A shareholders’ agreement is a contract between a company’s shareholders that outlines shareholders’ rights and obligations. A shareholders’ agreement is a very useful document, particularly for newly formed companies.
Friends, business partners & family members often embark on a business venture together. Professional, personal and family relationships are powerful positive forces that bring people together in a business venture. When a new company is formed, the founding shareholders are typically very optimistic about working together and the positive outcome of the business ventures.
Many times people forget to write down what they agreed to do together and who is responsible for what. What happens if there is a disagreement? What happens if one of the founding shareholders stops contributing to the venture, gets bored or decides to leave?
A shareholders’ agreement is the answer to the above questions. This document, which can be as simple or as complicated as you would like, defines the basic ‘rules of working together’. A typical shareholders’ agreement will answer some of the questions that you don’t want to think about when you are super positive about your venture and everything is going great. It is a good idea to have one in place so that if things don’t work out, you may still be able to resolve any differences in an amicable and pre-defined way, that may diminish the impact on your friendship, professional or personal relationships. Ideally, you will never have to rely on the shareholders’ agreement, but you will be glad you have one in place should the circumstances require it.
What should a shareholders’ agreement contain?
A shareholders’ agreement will usually contain the following five items:
- Shareholders’ rights & obligations (ideally a simple and precise description)
- Shareholders’ rights in relation to share sales or transfers
- Company’s operational rules (in addition to the Articles of Association)
- Define important decisions & how they are to be made
- Define what happens to a shareholder’s share ownership if one of the shareholders leaves or stops contributing to the company
- Competition restrictions (e.g. if one of the shareholders leaves the company, then they may be prevented from directly competing with the company for a period of time).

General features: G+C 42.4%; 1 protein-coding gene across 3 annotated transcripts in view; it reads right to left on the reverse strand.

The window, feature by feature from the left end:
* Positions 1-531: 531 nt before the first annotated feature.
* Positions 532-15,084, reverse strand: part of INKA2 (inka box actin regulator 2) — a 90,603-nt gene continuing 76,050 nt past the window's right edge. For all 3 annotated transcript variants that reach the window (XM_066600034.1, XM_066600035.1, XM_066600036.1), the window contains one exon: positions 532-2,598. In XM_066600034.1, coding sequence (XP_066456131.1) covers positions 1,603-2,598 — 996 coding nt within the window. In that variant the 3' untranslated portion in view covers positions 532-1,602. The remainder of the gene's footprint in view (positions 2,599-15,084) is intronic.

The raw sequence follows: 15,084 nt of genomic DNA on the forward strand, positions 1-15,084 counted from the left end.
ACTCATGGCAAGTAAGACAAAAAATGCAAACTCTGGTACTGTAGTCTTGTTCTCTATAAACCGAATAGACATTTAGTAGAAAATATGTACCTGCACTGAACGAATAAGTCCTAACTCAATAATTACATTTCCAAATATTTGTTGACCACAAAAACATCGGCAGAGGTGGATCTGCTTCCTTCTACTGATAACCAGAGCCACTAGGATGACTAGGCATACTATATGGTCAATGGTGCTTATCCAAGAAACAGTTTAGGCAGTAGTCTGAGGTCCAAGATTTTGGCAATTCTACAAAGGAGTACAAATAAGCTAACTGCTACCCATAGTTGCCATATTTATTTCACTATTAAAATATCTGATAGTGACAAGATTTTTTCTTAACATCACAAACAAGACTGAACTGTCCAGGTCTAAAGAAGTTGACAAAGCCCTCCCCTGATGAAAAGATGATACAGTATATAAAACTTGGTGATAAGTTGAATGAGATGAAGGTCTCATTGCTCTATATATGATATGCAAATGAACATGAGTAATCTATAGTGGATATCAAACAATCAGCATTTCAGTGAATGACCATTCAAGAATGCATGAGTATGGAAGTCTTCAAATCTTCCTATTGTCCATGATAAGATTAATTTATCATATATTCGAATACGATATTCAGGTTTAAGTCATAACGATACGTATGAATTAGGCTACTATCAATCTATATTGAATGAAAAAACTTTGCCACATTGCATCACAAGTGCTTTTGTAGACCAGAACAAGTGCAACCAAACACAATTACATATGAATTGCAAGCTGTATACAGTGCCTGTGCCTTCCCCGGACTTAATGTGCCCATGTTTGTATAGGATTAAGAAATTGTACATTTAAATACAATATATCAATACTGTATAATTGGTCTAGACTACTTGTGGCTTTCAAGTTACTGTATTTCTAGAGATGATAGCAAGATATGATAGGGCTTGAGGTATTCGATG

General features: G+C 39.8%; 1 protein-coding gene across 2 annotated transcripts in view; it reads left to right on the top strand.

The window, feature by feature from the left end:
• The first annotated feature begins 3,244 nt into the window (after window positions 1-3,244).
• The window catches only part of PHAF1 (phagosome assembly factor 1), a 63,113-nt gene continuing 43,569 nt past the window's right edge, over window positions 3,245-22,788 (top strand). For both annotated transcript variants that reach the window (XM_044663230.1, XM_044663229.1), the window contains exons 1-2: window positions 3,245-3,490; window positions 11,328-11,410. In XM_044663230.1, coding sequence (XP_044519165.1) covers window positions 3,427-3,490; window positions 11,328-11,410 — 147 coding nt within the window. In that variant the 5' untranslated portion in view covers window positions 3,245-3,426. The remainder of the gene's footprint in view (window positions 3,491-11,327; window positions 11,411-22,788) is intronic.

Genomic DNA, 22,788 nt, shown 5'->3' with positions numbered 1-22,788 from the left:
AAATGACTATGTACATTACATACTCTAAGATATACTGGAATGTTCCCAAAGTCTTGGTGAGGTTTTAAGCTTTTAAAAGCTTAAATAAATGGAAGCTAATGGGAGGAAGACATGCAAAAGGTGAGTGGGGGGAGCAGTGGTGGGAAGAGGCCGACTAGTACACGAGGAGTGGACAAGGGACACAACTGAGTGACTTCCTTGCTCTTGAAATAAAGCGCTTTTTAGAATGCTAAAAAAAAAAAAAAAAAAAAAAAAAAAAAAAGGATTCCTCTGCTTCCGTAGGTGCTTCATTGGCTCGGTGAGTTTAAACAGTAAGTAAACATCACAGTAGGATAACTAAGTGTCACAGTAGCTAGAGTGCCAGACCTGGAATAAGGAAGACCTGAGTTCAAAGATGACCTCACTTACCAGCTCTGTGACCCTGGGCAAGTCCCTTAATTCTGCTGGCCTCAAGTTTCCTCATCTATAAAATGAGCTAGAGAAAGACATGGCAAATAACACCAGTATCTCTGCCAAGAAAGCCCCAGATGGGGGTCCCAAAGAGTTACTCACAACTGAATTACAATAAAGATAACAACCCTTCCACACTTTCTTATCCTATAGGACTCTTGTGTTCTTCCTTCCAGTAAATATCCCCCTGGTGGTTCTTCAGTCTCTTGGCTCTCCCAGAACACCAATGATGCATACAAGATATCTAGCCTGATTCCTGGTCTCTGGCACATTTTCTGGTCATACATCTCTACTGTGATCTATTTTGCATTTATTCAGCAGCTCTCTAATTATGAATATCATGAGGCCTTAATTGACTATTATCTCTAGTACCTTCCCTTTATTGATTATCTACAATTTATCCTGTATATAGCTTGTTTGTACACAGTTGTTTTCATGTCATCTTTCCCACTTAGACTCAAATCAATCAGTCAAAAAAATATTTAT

A shareholders’ agreement may also be used to protect the rights of the minority shareholders (those who own less than 50% of the company) in relation to the company’s activities. Among minority shareholder provisions a shareholders’ agreement may include:
- Director appointment & removal
- Borrowing money
- New share issue
There are also additional provisions that may be included that regulate certain rights when another person or company wants to buy shares in the company or a shareholder may want to sell shares in the company. These are often called ‘share transfer’ provisions.
What are tag-along rights?
Tag-along rights are shareholders’ rights to sell shares when another shareholder gets an offer for their shares. Imagine if someone offers to buy out one of the shareholders, but not others. The remaining shareholders may not be very happy. Tag along rights basically say ‘if any shareholder gets an offer for their shares, then that offer is available to all the shareholders in proportion to the % of the company that they own.’
What are drag-along rights?
Drag along rights are majority shareholders’ right to ‘drag’ the other shareholders to sell the company if someone wants to buy the company.
Do we need a shareholders’ agreement if we are only 2 company founders?
Yes, you should want a shareholders’ agreement if you are 2 company founders. A shareholders’ agreement is particularly relevant for companies where 2 shareholders own 50% each. Imagine what would happen in the event of the dispute? If you don’t have this written down, any disagreements may be exceptionally difficult to resolve in practice (in addition to the emotional and energy drain).
Do we need legal advice or can we use a template shareholders’ agreement?
Ideally, you should always get legal advice when you draft and sign contractual documents. If you have sufficient experience in starting and running companies, you may be in a better position to draft an agreement yourself. We always recommend that companies and shareholders use professional legal and accounting services when running and setting up companies.
Is there a good template for a shareholders’ agreement?
There are many good templates that you can find in the market. Netlawman has a good template that may get you going. Please note, to repeat ourselves, that ideally you get a professional advisor to help you with the shareholders’ agreement.